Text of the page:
Alfred Earl was born in Earlsfield, London, on 19th March 1903. He played football for Summerstown before signing for West Ham United in 1925. He joined a team that included Stanley Earle, Edward Hufton, Jimmy Ruffell, Jim Barrett, Billy Moore, Vic Watson and Tommy Yews.
Earl made his debut against Aston Villa on 25th December 1925. That season he went onto play 9 league and cup games. Earl only became a regular member of the first team in the 1927-28 season.
West Ham United struggled in the First Division during this period. However, in the 1929-30 season the club finished in 7th place. Vic Watson scored an amazing 50 league and cup games in only 44 games that year.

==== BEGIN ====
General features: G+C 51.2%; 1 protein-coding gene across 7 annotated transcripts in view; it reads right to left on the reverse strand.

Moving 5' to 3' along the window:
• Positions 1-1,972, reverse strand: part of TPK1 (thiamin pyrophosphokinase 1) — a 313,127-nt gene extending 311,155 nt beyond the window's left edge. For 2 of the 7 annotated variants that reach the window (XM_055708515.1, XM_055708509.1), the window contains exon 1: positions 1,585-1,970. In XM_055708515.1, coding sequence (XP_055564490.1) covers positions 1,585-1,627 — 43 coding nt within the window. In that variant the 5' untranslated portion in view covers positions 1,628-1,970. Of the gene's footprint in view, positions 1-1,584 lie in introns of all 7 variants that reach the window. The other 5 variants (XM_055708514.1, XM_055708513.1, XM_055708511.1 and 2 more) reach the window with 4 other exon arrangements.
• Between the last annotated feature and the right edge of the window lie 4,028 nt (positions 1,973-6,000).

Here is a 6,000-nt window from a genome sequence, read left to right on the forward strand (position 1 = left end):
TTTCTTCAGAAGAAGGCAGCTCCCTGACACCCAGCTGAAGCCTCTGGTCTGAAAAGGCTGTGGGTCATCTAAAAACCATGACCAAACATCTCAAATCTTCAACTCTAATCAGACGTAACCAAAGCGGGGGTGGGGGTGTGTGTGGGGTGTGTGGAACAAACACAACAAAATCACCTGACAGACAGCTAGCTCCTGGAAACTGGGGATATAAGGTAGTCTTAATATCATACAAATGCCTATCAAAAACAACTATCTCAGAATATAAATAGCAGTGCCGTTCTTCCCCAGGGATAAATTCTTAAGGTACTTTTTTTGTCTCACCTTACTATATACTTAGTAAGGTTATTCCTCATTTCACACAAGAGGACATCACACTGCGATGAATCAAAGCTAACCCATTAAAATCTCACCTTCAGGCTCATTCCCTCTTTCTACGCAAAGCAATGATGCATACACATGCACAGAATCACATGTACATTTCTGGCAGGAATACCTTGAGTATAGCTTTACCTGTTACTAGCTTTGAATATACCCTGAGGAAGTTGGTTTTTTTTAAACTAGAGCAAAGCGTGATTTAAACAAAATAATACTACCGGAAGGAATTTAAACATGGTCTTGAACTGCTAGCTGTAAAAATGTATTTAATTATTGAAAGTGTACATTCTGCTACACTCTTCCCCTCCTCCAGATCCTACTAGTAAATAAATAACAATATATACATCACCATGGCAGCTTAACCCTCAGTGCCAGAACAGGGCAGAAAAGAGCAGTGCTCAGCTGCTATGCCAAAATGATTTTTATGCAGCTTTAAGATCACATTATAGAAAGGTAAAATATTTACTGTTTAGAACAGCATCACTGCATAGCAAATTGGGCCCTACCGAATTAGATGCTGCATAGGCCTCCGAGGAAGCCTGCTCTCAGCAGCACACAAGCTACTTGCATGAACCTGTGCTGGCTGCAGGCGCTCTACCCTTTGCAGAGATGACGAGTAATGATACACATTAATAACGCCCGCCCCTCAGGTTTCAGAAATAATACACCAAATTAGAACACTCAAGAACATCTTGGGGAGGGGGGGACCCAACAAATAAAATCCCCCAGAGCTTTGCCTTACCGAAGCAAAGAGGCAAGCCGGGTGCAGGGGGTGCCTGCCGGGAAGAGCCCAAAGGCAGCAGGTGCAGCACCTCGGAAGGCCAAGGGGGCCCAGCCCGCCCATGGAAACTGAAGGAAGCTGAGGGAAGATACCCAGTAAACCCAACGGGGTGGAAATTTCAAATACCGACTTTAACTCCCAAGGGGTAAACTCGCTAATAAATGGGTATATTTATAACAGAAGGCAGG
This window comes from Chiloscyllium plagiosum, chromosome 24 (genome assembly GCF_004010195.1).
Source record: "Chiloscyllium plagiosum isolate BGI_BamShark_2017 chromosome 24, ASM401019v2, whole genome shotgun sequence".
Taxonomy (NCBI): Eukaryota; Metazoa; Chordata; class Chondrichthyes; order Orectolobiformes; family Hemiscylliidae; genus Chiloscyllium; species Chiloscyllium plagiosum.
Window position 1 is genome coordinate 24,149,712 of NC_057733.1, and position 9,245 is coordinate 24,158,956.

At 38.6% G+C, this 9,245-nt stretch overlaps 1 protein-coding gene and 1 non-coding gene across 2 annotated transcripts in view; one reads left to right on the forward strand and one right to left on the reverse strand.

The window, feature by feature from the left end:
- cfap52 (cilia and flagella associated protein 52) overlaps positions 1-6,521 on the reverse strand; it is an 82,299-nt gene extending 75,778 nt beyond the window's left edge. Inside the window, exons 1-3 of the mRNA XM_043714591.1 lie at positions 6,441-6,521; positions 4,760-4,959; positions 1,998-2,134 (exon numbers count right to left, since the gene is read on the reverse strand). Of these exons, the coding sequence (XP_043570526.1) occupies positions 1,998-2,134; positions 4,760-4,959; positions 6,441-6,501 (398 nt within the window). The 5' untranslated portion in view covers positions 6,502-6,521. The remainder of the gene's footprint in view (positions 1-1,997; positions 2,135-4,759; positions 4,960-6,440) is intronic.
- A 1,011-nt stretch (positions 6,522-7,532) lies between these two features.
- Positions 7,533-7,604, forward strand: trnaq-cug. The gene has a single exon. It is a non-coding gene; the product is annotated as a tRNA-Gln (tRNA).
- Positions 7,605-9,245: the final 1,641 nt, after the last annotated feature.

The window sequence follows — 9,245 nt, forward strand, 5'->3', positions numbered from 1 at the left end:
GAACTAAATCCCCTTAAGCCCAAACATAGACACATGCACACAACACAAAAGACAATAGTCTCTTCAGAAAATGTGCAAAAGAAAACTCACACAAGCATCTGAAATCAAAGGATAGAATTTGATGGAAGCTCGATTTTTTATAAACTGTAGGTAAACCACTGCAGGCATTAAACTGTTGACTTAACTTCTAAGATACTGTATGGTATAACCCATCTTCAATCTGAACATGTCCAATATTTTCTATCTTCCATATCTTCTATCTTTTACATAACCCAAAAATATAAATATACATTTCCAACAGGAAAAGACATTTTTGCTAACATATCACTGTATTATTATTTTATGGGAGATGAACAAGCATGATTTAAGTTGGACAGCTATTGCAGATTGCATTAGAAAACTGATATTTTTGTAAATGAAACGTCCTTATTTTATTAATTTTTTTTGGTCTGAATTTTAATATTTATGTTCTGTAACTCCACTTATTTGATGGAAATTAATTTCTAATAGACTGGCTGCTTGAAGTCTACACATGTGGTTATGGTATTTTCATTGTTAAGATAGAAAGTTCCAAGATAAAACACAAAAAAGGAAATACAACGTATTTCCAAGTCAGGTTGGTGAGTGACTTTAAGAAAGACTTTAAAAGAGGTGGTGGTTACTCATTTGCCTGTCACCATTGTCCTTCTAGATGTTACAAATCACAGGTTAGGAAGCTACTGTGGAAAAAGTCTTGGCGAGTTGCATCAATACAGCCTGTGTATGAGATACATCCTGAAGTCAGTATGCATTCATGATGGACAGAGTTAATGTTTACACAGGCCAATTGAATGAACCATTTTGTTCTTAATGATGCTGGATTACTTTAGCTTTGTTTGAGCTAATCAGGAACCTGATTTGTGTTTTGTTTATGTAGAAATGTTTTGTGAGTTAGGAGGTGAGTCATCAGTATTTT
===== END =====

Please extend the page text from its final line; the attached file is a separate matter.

Tony Hogg points out in Who's Who of West Ham United (2004) that Earl was "a tall, constructive defender who held the right-back position during his eight seasons at Upton Park". By the time Earl left in 1933 he had played in 196 league and cup games. Earl went on to play for Streatham Town and Souchaux in Paris.
Alfred Earl died on 17th August, 1951.
What made women's labour particularly attractive to the capitalists was not only its lower price but also the greater submissiveness of women. The capitalists speculate on the two following factors: the female worker must be paid as poorly as possible and the competition of female labour must be employed to lower the wages of male workers as much as possible. In the same manner the capitalists use child labour to depress women's wages and the work of machines to depress all human labour.